Advertisement

Willard Scott, iconic weatherman for 'Today,' dies

Willard Scott signs copies of his new book The Older the Fiddle the Better the Tune at Barnes & Noble, 5th Avenue, New York on May 15, 2003. Scott died on Saturday. File Photo by Laura Cavanaugh/UPI
Willard Scott signs copies of his new book "The Older the Fiddle the Better the Tune" at Barnes & Noble, 5th Avenue, New York on May 15, 2003. Scott died on Saturday. File Photo by Laura Cavanaugh/UPI | License Photo

Sept. 4 (UPI) -- Willard Scott, the iconic weatherman for NBC's Today who created his own niche in pop culture with his spirited personality and zany shtick that was copied and parodied by others, died Saturday at 87, the network's Al Roker confirmed.

Scott worked for NBC for 65 years, starting as a page for its affiliate in Washington D.C. and eventually joined Today in 1980. He became best known for wishing fans who turned 100 years old happy birthday on the air, a segment that grew in popularity over the years.

Advertisement

He got his on-air break in 1950 doing local weather forecasts, charming his audience with his outgoing personality.

"We lost a beloved member of our @todayshow family this morning," Roker wrote on Instagram. "Willard Scott passed peacefully at the age of 87 surrounded by family, including his daughters Sally and Mary and his lovely wife, Paris. He was truly my second dad and am where I am today because of his generous spirit. Willard was a man of his times, the ultimate broadcaster. There will never be anyone quite like him."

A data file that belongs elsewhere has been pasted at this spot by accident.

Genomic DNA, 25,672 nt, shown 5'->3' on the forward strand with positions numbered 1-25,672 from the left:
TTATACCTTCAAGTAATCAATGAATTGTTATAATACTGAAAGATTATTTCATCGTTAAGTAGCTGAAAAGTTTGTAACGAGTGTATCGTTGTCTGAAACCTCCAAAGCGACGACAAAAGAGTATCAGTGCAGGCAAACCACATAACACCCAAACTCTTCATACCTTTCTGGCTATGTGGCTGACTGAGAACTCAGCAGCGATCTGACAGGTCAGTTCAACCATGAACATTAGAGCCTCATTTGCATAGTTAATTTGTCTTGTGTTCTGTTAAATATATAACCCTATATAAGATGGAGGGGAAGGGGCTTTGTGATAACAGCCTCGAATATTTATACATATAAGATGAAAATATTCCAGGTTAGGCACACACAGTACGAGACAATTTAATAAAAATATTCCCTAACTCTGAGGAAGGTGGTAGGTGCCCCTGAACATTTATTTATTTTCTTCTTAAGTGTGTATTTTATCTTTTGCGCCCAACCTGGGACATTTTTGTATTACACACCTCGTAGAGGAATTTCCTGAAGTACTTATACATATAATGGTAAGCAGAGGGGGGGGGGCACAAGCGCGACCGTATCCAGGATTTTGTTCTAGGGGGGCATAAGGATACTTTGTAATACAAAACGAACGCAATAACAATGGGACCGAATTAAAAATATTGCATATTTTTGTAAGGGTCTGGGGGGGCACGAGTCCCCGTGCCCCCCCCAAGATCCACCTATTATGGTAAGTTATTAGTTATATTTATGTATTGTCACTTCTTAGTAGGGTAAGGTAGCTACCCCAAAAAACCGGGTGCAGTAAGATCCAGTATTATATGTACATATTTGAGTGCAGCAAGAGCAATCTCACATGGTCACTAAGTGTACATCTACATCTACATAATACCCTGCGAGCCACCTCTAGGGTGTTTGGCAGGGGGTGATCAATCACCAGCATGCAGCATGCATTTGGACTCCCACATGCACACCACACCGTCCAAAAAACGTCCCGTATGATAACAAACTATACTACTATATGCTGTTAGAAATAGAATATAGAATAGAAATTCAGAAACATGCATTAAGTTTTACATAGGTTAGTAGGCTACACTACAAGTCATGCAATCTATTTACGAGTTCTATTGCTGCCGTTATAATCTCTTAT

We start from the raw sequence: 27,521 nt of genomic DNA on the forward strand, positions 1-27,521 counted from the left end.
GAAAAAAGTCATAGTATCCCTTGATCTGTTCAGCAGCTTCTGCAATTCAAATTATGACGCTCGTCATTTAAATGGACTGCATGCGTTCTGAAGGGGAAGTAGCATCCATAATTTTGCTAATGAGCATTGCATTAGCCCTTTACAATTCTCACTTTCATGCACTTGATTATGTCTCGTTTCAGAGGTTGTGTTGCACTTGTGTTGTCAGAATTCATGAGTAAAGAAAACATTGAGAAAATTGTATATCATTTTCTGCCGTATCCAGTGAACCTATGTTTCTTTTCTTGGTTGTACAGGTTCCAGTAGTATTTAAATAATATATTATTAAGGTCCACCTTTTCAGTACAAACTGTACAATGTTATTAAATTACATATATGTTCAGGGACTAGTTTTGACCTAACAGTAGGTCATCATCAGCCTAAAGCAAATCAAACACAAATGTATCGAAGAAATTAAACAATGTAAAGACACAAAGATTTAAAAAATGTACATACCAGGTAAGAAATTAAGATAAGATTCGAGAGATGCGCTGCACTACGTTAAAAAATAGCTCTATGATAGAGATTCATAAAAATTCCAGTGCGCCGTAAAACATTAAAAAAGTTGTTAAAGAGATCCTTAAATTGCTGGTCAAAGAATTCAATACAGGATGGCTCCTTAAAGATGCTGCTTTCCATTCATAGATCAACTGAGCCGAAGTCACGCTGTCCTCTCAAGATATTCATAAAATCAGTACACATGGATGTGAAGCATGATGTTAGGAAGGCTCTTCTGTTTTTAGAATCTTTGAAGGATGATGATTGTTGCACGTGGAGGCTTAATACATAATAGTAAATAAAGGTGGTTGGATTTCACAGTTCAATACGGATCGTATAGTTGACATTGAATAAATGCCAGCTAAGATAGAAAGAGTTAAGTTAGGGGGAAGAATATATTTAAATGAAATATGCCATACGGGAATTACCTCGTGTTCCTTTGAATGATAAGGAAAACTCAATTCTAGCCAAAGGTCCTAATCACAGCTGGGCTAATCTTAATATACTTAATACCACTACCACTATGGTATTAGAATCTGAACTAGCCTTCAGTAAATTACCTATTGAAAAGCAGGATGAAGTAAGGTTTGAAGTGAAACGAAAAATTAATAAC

Advertisement
RELATED Ed Asner, who played Lou Grant on two CBS shows, dies at 91

A native of Alexandria, Va. and a graduate of American University, Scott's weather reports led him to host NBC Radio's Joy Boys, where he continued until1974. He hosted a range of children's television shows on WRC, according to NBC.

Scott became the first person to play Ronald McDonald, appearing in local commercials in Washington, D.C. starting in 1963. He became WRC-TV's full-time weatherman in the 1970s before NBC promoted him to the Today show in 1980.

''I just love people,'' Scott told the New York Times in 1987 in an article on why so many advertisers and the public were attracted to him. ''A lot of speakers on the talk circuit leave right afterward. I do a lot of shmoozing. I'm like a dog. You just open the door and I go, 'rrrr, rrrr,'and then I lick everybody's face."

RELATED Joe Galloway, who covered Vietnam alongside soldiers, dies at 79

Roker replaced Scott in 1996 on Today and retired from television altogether in 2015.

Scott married Mary Dwyer Scott in 1959 and had two children. She died in 2002. He is survived by his wife Paris Keena, whom he married in 2014.

RELATED 'GH,' 'Port Charles' alum Jay Pickett dies on film set at age 60

Latest Headlines